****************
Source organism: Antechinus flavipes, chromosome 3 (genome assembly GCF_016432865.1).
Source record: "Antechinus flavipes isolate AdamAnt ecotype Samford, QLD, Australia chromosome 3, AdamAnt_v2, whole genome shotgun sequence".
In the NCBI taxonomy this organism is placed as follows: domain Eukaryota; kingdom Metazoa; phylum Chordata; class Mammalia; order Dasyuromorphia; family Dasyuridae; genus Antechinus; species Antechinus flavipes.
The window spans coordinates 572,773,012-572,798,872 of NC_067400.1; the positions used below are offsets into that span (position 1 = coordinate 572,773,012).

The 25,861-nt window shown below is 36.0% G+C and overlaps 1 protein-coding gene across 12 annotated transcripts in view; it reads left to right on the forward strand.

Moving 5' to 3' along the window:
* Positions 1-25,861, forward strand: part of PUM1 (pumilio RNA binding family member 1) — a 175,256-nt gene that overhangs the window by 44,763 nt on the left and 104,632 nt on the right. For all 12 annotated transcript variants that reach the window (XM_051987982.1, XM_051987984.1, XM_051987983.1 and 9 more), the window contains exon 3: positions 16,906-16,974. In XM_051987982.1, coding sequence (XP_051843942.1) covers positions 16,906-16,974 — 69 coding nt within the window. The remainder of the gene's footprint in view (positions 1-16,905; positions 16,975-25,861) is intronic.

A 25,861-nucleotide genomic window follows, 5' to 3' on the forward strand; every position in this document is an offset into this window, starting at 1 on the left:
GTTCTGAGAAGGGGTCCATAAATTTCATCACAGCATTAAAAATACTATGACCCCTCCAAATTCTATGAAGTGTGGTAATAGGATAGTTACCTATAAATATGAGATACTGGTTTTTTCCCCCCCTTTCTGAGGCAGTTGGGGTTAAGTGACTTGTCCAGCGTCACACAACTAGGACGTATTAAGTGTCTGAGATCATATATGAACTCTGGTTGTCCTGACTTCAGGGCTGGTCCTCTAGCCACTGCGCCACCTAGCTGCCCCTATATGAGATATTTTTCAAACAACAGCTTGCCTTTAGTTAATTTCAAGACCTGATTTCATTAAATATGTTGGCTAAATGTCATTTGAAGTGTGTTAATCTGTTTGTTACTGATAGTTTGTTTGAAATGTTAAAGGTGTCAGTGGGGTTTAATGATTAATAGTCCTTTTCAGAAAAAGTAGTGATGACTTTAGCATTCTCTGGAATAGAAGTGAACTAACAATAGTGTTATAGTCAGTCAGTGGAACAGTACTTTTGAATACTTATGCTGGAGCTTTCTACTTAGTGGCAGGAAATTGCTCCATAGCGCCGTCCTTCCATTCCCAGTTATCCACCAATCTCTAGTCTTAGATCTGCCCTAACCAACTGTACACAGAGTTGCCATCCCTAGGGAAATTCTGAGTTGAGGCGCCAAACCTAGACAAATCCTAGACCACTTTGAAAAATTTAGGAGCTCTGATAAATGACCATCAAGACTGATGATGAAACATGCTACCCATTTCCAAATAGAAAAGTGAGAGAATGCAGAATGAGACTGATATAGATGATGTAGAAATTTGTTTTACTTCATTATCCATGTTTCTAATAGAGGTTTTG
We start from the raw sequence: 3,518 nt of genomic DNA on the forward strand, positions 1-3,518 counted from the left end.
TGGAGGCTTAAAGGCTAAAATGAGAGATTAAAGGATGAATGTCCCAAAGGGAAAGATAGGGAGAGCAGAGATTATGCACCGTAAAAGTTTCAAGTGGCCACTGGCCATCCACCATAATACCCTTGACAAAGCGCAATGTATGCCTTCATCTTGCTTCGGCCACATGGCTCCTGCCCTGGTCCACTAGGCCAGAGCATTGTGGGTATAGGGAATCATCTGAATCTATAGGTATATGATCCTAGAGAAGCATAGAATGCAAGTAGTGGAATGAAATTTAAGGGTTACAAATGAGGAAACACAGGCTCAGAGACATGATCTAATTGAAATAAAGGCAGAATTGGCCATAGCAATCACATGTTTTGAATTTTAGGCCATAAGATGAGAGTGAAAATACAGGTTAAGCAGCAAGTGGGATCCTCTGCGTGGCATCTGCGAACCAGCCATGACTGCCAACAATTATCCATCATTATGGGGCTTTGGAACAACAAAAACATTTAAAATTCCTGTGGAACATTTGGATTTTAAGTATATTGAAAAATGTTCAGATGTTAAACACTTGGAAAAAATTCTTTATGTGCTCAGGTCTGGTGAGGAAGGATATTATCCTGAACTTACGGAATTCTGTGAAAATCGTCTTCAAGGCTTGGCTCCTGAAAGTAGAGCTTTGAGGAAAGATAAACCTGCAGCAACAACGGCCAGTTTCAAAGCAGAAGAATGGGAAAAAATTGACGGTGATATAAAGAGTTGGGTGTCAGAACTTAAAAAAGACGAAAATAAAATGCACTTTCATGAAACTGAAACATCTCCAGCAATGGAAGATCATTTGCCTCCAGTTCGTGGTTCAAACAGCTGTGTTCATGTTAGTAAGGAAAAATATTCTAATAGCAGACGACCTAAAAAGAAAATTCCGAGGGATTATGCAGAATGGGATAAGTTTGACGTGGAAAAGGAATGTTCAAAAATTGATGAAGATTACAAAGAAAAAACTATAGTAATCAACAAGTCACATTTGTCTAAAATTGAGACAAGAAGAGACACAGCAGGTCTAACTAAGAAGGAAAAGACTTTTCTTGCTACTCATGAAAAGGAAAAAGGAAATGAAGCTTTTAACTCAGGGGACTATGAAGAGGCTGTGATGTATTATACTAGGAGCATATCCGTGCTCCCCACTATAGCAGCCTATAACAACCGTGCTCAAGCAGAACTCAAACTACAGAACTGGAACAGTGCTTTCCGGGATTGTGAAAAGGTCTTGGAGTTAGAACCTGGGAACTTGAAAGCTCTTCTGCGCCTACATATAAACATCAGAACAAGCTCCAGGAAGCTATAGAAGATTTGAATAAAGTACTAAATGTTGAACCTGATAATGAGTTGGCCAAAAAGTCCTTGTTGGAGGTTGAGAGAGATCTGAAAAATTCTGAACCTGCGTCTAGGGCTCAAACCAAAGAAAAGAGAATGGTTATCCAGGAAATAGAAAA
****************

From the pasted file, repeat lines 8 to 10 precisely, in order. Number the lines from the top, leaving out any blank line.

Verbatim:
A 25,861-nucleotide genomic window follows, 5' to 3' on the forward strand; every position in this document is an offset into this window, starting at 1 on the left:
GTTCTGAGAAGGGGTCCATAAATTTCATCACAGCATTAAAAATACTATGACCCCTCCAAATTCTATGAAGTGTGGTAATAGGATAGTTACCTATAAATATGAGATACTGGTTTTTTCCCCCCCTTTCTGAGGCAGTTGGGGTTAAGTGACTTGTCCAGCGTCACACAACTAGGACGTATTAAGTGTCTGAGATCATATATGAACTCTGGTTGTCCTGACTTCAGGGCTGGTCCTCTAGCCACTGCGCCACCTAGCTGCCCCTATATGAGATATTTTTCAAACAACAGCTTGCCTTTAGTTAATTTCAAGACCTGATTTCATTAAATATGTTGGCTAAATGTCATTTGAAGTGTGTTAATCTGTTTGTTACTGATAGTTTGTTTGAAATGTTAAAGGTGTCAGTGGGGTTTAATGATTAATAGTCCTTTTCAGAAAAAGTAGTGATGACTTTAGCATTCTCTGGAATAGAAGTGAACTAACAATAGTGTTATAGTCAGTCAGTGGAACAGTACTTTTGAATACTTATGCTGGAGCTTTCTACTTAGTGGCAGGAAATTGCTCCATAGCGCCGTCCTTCCATTCCCAGTTATCCACCAATCTCTAGTCTTAGATCTGCCCTAACCAACTGTACACAGAGTTGCCATCCCTAGGGAAATTCTGAGTTGAGGCGCCAAACCTAGACAAATCCTAGACCACTTTGAAAAATTTAGGAGCTCTGATAAATGACCATCAAGACTGATGATGAAACATGCTACCCATTTCCAAATAGAAAAGTGAGAGAATGCAGAATGAGACTGATATAGATGATGTAGAAATTTGTTTTACTTCATTATCCATGTTTCTAATAGAGGTTTTG
We start from the raw sequence: 3,518 nt of genomic DNA on the forward strand, positions 1-3,518 counted from the left end.